Opposition says meeting inconclusive
Egyptian opposition groups said on Sunday a meeting with Vice President Omar Suleiman was positive but had done nothing specific to meet their demands for a complete political overhaul in Egypt.
The government said the sides had agreed to draft a road map for talks. A statement after the meeting indicated President Hosni Mubarak would stay in power to oversee changes, which is likely to anger protesters in Cairo's Tahrir Square demanding he leave now.
"Representatives from all political parties, civil societies and the council of Wise Men met with Vice President Omar Suleimen today and agreed to draft a road map," a cabinet spokesman said.
He said the meeting did not include the views of youth activists, who have been the driving force of protests against Mubarak's 30-year rule.
Abdel Monem Aboul Fotouh, a senior member of the opposition Muslim Brotherhood which joined the talks despite the fact it is officially banned, said the government statement represented "good intentions but does not include any solid changes".
"We need President Mubarak to issue presidential decrees to change articles 76, 77, dissolve the parliament, release all political detainees the government knows very well, end emergency status," he said.
"Until then, the youth will remain on the streets and at the same time, discussions will continue," he said.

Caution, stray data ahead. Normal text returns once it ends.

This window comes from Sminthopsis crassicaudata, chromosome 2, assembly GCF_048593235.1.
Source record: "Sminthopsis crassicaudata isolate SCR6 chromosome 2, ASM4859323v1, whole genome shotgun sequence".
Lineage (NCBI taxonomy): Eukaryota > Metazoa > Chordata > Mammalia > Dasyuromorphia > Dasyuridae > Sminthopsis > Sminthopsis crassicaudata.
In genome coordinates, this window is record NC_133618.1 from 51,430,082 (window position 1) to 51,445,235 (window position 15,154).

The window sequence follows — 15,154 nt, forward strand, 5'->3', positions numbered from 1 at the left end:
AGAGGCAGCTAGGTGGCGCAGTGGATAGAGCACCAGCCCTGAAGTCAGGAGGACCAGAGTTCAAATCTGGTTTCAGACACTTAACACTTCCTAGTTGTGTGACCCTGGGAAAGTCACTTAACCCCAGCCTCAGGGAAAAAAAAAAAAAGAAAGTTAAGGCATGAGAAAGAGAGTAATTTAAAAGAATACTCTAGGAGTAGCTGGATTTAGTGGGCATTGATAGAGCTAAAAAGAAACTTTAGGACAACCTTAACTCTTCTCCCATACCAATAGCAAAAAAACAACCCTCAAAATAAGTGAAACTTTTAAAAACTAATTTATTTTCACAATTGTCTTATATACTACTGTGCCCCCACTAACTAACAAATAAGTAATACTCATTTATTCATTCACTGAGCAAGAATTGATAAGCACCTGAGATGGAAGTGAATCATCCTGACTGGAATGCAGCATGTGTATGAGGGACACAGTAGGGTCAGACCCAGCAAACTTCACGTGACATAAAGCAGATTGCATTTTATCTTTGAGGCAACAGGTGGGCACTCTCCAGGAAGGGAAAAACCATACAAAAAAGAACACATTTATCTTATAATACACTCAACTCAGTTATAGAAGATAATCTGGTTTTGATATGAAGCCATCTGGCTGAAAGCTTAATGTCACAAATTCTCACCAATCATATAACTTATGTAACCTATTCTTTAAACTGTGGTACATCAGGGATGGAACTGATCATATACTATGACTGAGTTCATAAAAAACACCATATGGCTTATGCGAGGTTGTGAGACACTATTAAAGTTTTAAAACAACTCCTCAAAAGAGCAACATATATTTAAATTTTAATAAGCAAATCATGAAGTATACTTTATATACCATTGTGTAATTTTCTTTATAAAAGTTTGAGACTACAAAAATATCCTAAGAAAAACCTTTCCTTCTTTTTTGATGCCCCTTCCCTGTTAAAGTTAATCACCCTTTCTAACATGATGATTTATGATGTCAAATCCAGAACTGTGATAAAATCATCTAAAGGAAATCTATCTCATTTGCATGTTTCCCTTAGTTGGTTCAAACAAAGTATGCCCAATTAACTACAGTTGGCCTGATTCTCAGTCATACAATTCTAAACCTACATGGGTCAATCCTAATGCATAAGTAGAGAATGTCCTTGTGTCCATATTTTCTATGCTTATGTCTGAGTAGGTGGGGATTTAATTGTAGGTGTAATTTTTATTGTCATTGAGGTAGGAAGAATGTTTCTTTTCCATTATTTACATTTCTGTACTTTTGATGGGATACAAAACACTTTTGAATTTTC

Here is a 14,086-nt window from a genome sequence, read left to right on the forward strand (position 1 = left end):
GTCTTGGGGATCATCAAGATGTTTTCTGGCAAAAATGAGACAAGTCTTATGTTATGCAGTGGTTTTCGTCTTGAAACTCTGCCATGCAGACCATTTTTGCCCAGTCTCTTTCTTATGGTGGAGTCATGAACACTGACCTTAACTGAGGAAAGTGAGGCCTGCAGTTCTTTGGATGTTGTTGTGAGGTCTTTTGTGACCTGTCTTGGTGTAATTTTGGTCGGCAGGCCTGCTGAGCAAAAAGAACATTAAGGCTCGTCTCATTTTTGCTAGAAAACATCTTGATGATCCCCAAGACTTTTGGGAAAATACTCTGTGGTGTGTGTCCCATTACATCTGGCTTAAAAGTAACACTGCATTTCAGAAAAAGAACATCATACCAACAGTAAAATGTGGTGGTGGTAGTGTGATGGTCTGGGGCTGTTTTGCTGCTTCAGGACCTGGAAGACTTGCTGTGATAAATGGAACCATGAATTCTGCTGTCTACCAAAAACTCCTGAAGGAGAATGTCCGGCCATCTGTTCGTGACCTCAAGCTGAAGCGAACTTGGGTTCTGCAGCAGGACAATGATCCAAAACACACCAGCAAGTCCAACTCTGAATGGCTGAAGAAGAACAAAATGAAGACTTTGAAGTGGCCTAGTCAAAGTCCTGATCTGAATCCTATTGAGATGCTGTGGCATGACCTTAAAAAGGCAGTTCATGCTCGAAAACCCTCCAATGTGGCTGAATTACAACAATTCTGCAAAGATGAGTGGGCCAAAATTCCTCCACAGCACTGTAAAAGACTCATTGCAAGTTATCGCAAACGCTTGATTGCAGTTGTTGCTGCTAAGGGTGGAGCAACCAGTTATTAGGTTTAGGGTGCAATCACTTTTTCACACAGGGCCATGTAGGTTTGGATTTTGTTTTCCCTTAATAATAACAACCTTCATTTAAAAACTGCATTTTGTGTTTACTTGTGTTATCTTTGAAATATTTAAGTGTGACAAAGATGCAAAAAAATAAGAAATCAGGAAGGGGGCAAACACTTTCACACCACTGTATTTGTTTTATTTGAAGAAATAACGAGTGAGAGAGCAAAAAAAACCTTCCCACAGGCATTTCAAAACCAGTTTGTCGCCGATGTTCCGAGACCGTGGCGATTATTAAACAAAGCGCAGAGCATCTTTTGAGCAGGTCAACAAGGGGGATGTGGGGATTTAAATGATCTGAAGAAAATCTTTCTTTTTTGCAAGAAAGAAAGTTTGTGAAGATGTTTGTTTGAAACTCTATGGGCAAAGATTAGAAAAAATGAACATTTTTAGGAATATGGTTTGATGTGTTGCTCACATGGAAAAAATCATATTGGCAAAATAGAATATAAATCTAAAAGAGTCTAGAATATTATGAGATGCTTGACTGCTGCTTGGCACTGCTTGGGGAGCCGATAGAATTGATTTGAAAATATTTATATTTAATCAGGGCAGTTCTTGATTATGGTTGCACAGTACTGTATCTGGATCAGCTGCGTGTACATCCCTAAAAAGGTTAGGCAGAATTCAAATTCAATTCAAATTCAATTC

Aboul Fotouh was referring to an article of the constitution covering presidential elections, which now effectively put Mubarak's ruling party in a position to choose the next president, and another that allows the president to run for unlimited presidential terms.
According to a statement issued by the government, the sides agreed to form a committee to study constitutional and other reforms to propose changes by the first week of March.
The statement also said the sides agreed on lifting the state of emergency based on the "security situation". Critics say emergency law, in force for decades, was used to stifle dissent.
"The meeting was positive in general but it is only the beginning. We appreciated Omar Suleiman meeting with us independently after a general meeting with all political forces," Mustafa Naggar, coordinator for Mohamed ElBaradei's National Association for Change, said after the talks.
"We demanded a full democratic transformation and not partial reforms. But Suleiman responded: 'Democracy comes in stages and I am keen that there is a peaceful transitional period and civilian rule'."
Many of the opposition parties, including the Brotherhood, had said they would not meet any government representatives before Mubarak left power. The Brotherhood said on Saturday it had the right to abandon talks if they were not going anywhere.
On Saturday, Suleiman met prominent independent and mainstream opposition figures to go through possible options for a transition of power.
The group, calling themselves "The Council of Wise Men", have proposed a compromise whereby Mubarak signs over his powers to Suleiman but remains in office in a ceremonial capacity.
Their idea is for Suleiman to lead a transitional administration charged with carrying out political reform. He has urged the demonstrators to go home and help the country return to work.
Publicly at least, Suleiman, intelligence chief until Mubarak appointed him his deputy last month, appears to be taking the leading role in charting Egypt's future.
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